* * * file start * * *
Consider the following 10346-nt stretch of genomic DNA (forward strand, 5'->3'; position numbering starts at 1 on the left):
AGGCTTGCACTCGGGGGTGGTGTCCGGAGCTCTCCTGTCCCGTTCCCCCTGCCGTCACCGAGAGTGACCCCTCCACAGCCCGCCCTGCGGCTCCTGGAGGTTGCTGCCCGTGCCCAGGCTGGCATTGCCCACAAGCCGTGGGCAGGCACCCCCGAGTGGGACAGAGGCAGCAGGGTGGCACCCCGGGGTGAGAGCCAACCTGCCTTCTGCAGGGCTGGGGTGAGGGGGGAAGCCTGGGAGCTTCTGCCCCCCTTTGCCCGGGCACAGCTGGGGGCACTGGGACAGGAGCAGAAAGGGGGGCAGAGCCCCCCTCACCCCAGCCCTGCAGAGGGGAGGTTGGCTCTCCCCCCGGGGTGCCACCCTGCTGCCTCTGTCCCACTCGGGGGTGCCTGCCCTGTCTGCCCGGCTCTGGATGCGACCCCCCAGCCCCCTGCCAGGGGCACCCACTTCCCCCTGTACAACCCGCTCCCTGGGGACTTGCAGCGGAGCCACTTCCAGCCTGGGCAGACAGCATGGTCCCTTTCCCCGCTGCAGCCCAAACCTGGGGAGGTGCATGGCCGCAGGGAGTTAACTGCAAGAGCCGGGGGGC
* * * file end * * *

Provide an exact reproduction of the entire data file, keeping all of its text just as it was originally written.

Consider the following 10346-nt stretch of genomic DNA (forward strand, 5'->3'; position numbering starts at 1 on the left):
AGGCTTGCACTCGGGGGTGGTGTCCGGAGCTCTCCTGTCCCGTTCCCCCTGCCGTCACCGAGAGTGACCCCTCCACAGCCCGCCCTGCGGCTCCTGGAGGTTGCTGCCCGTGCCCAGGCTGGCATTGCCCACAAGCCGTGGGCAGGCACCCCCGAGTGGGACAGAGGCAGCAGGGTGGCACCCCGGGGTGAGAGCCAACCTGCCTTCTGCAGGGCTGGGGTGAGGGGGGAAGCCTGGGAGCTTCTGCCCCCCTTTGCCCGGGCACAGCTGGGGGCACTGGGACAGGAGCAGAAAGGGGGGCAGAGCCCCCCTCACCCCAGCCCTGCAGAGGGGAGGTTGGCTCTCCCCCCGGGGTGCCACCCTGCTGCCTCTGTCCCACTCGGGGGTGCCTGCCCTGTCTGCCCGGCTCTGGATGCGACCCCCCAGCCCCCTGCCAGGGGCACCCACTTCCCCCTGTACAACCCGCTCCCTGGGGACTTGCAGCGGAGCCACTTCCAGCCTGGGCAGACAGCATGGTCCCTTTCCCCGCTGCAGCCCAAACCTGGGGAGGTGCATGGCCGCAGGGAGTTAACTGCAAGAGCCGGGGGGC